What does a young-adult who received way too much money than he can possibly spend do on weekend mornings? He goes out to have coffee and something with it like a cliched millennial. Roughly a year ago, I was going through a misguided phase. So, in my misguided weekend morning, I decided to go to the mall. Just for coffee. They served shit around here until Hemels opened up so there weren’t any good options.
I remember that day distinctly because of something I saw and did that day. What I saw was… impressionable to say the least and what I did was something more inhuman than anything I had ever done. It was passive but it was bad. I was in an auto-rickshaw. Uber hadn’t penetrated the market yet so I was in a Jugnoo auto. I haven’t used the app for months now. Anyway so, Jugnoo was the first to connect with PayTM and it was convenient so I had hooked it up.
I reached Great India Place, Noida at roughly 11:00AM. There were puddles of water all around. It had rained the previous night. As soon as I reached the gate, a guard came running toward the auto-rickshaw. He stepped into a big-puddle right at the entrance of Gate 6. I judged him for that. Not realizing it was an emergency or why else would a man voluntarily step in a puddle to soil his trousers up to the knee.
“Bhaiya, emergency hai, auto ko andar laiye jaldi”, he said. I didn’t know what to do. (Brother, it’s an emergency, bring the auto inside quickly.)
Confused with the sudden commotion I said, “Arey bhaiya, trip end to hone do yaar.” (Man, could you let my trip end first?)
He looked at me in a weird way. Then told me, “Bhai accident hua hai andar, aap utar jaiye, trip end ho jaegi.” (Brother, an accident has happened inside, could you please get down, the trip can be ended later on.)
The keyword was enough so I got out and still a bit fazed at what had just happened I went in through the gate. There was a crowd of about 6-7 people. Discussing. Then, I heard a cry. It was a constant wail of pain and agony. I pushed through the crowd and saw a man lying in a puddle of blood and dirt. His clothes torn and bloodied. His legs distorted and twisted. One arm completely bent and broken. His face, swollen. I could barely see his eyes. Blood everywhere. On him. Below him. This was the worst shape I had ever seen a human being in.
I looked up to see one of the cleaning trolleys hanging from just one pulley, one harness had broken off. The man, who I now knew was a cleaner at the mall had fallen from the trolley. He had fallen four stories down. Directly. He was in pain. Visible, heart-breaking pain. The constant wail echoing the otherwise silent morning.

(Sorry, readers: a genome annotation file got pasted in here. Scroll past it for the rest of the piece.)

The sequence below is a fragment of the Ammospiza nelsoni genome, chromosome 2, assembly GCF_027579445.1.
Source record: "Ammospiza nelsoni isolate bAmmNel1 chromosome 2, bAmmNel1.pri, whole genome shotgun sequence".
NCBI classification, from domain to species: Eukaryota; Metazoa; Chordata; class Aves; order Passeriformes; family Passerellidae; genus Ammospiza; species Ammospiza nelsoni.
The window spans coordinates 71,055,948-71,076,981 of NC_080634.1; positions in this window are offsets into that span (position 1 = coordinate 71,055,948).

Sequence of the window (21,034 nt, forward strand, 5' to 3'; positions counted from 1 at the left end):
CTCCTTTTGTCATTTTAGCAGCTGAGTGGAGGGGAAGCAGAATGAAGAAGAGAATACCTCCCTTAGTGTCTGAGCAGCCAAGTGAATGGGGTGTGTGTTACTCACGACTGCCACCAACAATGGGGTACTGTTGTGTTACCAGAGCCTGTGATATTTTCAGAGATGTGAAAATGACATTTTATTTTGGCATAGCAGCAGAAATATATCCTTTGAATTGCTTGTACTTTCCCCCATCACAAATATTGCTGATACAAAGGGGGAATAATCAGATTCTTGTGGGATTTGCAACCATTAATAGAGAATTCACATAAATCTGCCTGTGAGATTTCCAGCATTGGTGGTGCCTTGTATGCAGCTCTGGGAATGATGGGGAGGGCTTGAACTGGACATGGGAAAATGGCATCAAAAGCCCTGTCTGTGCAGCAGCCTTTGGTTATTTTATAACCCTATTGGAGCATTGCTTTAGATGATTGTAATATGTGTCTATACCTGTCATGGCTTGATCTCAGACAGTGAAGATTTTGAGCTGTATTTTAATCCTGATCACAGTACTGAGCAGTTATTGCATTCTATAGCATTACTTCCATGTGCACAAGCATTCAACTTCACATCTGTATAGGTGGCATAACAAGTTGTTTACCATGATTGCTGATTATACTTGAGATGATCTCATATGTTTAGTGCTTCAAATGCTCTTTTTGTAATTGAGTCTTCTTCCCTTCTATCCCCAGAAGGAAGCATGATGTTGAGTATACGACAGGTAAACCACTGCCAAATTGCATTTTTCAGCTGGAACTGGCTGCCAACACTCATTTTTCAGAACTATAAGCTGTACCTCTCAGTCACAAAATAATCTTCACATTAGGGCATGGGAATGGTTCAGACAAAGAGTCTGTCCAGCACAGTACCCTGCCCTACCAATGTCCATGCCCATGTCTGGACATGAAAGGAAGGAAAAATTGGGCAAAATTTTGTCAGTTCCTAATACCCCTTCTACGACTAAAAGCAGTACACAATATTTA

I went inside. I was pushed inside by the mall authorities. They were trying to avoid the crowd and commotion. I didn’t mind. As I walked on the escalator, trying to digest what I had just seen, I realized that the driver had not ended my trip yet or he had and it reflected otherwise on my end of the app.
Despite having more than enough money for a 19-year-old, I panicked at the thought of someone using my ride and my PayTM wallet to go somewhere else. Even if it was a totally broken man, crying in pain, being transported to the nearest hospital. The thought of that money being used for the only right thing at the moment did not occur to me at all. Instead, I called the driver thrice in those ten-something minutes. The driver called me back and told me that he just ended the trip. He apologized. He shouldn’t have though.
I spent the next 50 minutes sipping coffee and eating a doughnut that costed me about forty times of what that extra one kilometer to the hospital which potentially saved the man had.I thought a lot about that incident. For months. I thought about how I had become a worse version of myself. I looked at myself in the mirror so many times.
Whatever I did that day, I did in confusion. However, confusion or no confusion, it was an extremely despicable thing to do.
I spent the next few months changing myself in whatever ways I could, trying to forget how I had changed for worse. I blamed the city a lot. “This city, it changes you, de-sensitizes you”, I’d tell people. That day still rolling through my head.
Couple of months after that, I started embracing people, trying my best to see the good in everyone. I even started a series of blog posts about how everyone is inherently good. I have to do another post in it. It’s been sitting in my drafts for a while now. Incomplete.
However, it is only today that I am able to openly write about this incident. It almost took me a year to forgive myself for what I did that day. I know I am back to who I was when I came here. Even better, maybe. I resolved to help others as much as I can. In hindsight, I can only say that it wasn’t the city. It wasn’t the confusion. It was nothing but a 19-year old way in over his head.
At this point, I don’t have a conclusion for this one. No witty pun. No sentence that ends it perfectly. It was quite possibly the worst thing I’ve done yet and there’s no other way I can put it.